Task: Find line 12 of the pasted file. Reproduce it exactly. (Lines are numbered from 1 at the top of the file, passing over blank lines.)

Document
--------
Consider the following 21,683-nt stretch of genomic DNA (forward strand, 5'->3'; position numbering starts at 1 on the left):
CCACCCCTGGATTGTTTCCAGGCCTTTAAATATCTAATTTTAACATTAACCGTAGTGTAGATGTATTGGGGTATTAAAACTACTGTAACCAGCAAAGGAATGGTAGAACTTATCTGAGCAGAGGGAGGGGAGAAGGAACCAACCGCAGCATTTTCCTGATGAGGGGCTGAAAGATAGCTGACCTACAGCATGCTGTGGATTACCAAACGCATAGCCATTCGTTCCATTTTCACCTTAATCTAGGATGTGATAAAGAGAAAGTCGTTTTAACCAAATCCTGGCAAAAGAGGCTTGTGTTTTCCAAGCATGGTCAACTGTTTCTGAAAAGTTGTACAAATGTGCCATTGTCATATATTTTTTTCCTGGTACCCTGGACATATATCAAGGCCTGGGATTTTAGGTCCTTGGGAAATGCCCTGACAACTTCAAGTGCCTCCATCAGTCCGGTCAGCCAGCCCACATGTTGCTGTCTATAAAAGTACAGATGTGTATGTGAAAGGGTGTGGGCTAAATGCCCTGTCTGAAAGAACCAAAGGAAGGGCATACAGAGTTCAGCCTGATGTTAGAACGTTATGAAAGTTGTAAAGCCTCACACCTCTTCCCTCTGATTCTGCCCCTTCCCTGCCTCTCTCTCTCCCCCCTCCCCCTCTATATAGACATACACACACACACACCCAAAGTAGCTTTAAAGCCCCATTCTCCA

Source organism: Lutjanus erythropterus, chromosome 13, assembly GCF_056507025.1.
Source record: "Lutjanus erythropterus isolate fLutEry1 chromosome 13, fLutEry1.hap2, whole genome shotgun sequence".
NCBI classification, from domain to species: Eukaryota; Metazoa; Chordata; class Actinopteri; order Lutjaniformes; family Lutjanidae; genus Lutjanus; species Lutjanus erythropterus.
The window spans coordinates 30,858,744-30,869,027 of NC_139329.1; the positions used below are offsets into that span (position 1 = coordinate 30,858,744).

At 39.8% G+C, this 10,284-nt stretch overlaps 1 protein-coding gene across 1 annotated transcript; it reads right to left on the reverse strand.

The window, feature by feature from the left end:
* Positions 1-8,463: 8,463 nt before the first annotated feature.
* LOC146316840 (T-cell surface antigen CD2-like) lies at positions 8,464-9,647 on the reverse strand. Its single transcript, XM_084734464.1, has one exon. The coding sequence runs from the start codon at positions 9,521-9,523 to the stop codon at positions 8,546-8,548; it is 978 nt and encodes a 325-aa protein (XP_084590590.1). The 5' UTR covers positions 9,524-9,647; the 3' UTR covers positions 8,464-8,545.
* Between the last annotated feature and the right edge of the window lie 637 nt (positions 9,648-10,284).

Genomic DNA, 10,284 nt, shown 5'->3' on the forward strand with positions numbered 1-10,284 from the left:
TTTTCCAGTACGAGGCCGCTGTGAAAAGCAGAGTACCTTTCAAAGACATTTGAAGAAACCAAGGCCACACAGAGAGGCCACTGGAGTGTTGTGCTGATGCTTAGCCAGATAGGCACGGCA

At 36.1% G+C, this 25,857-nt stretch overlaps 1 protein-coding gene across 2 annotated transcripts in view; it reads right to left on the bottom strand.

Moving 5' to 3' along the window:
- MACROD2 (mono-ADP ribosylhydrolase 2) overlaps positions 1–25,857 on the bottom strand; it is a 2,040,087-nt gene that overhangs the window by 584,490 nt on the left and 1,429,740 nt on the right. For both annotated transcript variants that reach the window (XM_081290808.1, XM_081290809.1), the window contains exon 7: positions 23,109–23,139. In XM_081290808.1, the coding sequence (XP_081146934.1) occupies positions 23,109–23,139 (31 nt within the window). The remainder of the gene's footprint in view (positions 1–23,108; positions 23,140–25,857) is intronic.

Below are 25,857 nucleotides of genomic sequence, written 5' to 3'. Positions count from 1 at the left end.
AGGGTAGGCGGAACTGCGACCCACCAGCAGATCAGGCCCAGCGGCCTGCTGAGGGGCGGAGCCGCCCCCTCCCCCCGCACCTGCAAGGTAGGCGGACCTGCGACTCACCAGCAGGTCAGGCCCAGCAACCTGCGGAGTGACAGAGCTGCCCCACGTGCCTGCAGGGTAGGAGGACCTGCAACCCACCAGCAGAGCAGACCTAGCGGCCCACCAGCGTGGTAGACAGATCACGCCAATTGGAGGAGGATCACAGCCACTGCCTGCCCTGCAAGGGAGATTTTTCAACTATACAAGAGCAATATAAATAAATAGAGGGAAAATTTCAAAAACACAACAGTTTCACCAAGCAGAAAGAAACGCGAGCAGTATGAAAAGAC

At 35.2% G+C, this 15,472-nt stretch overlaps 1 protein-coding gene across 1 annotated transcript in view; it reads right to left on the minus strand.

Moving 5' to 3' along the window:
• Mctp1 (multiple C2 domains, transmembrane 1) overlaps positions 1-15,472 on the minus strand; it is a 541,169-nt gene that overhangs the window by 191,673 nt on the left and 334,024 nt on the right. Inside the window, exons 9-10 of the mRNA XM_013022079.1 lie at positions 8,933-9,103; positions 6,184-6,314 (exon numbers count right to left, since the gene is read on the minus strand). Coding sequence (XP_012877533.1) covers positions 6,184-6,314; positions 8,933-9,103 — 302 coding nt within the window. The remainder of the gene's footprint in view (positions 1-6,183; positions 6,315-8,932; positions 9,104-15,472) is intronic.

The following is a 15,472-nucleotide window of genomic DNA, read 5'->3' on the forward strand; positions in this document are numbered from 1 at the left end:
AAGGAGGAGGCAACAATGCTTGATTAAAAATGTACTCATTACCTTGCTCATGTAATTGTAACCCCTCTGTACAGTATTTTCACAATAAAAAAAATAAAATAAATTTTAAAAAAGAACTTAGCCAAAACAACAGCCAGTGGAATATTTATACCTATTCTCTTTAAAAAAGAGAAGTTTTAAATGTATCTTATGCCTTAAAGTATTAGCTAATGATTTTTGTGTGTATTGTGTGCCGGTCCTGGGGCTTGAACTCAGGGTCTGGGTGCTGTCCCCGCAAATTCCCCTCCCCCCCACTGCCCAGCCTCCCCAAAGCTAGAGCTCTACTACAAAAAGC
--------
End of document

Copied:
Genomic DNA, 10,284 nt, shown 5'->3' on the forward strand with positions numbered 1-10,284 from the left: